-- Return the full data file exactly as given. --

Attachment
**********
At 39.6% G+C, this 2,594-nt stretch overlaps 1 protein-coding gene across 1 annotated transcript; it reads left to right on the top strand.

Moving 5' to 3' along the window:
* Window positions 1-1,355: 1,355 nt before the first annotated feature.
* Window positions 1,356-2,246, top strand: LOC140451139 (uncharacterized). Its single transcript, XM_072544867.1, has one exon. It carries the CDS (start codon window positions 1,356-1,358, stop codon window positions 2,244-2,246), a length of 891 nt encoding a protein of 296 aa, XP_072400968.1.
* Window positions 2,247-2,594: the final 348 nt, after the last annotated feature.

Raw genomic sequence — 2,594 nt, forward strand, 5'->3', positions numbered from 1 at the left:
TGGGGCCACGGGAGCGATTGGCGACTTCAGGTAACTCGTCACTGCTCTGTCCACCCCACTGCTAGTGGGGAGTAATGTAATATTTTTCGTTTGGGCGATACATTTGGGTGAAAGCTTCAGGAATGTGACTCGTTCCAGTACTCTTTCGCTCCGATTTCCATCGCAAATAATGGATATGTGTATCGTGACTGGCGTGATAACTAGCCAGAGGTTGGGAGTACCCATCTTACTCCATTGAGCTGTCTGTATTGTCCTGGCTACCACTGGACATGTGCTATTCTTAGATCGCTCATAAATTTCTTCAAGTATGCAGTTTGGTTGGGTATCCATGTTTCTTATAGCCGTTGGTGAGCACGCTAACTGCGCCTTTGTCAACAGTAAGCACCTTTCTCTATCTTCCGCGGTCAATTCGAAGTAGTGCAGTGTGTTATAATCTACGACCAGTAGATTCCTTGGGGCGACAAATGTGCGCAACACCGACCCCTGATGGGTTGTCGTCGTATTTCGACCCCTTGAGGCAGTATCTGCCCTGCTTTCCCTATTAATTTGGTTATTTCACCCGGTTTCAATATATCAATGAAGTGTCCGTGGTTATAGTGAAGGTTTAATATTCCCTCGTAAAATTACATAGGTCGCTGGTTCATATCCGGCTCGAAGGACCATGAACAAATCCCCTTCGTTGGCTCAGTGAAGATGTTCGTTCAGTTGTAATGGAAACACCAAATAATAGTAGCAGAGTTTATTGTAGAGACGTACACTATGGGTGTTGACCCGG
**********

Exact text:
At 39.6% G+C, this 2,594-nt stretch overlaps 1 protein-coding gene across 1 annotated transcript; it reads left to right on the top strand.

Moving 5' to 3' along the window:
* Window positions 1-1,355: 1,355 nt before the first annotated feature.
* Window positions 1,356-2,246, top strand: LOC140451139 (uncharacterized). Its single transcript, XM_072544867.1, has one exon. It carries the CDS (start codon window positions 1,356-1,358, stop codon window positions 2,244-2,246), a length of 891 nt encoding a protein of 296 aa, XP_072400968.1.
* Window positions 2,247-2,594: the final 348 nt, after the last annotated feature.

Raw genomic sequence — 2,594 nt, forward strand, 5'->3', positions numbered from 1 at the left:
TGGGGCCACGGGAGCGATTGGCGACTTCAGGTAACTCGTCACTGCTCTGTCCACCCCACTGCTAGTGGGGAGTAATGTAATATTTTTCGTTTGGGCGATACATTTGGGTGAAAGCTTCAGGAATGTGACTCGTTCCAGTACTCTTTCGCTCCGATTTCCATCGCAAATAATGGATATGTGTATCGTGACTGGCGTGATAACTAGCCAGAGGTTGGGAGTACCCATCTTACTCCATTGAGCTGTCTGTATTGTCCTGGCTACCACTGGACATGTGCTATTCTTAGATCGCTCATAAATTTCTTCAAGTATGCAGTTTGGTTGGGTATCCATGTTTCTTATAGCCGTTGGTGAGCACGCTAACTGCGCCTTTGTCAACAGTAAGCACCTTTCTCTATCTTCCGCGGTCAATTCGAAGTAGTGCAGTGTGTTATAATCTACGACCAGTAGATTCCTTGGGGCGACAAATGTGCGCAACACCGACCCCTGATGGGTTGTCGTCGTATTTCGACCCCTTGAGGCAGTATCTGCCCTGCTTTCCCTATTAATTTGGTTATTTCACCCGGTTTCAATATATCAATGAAGTGTCCGTGGTTATAGTGAAGGTTTAATATTCCCTCGTAAAATTACATAGGTCGCTGGTTCATATCCGGCTCGAAGGACCATGAACAAATCCCCTTCGTTGGCTCAGTGAAGATGTTCGTTCAGTTGTAATGGAAACACCAAATAATAGTAGCAGAGTTTATTGTAGAGACGTACACTATGGGTGTTGACCCGG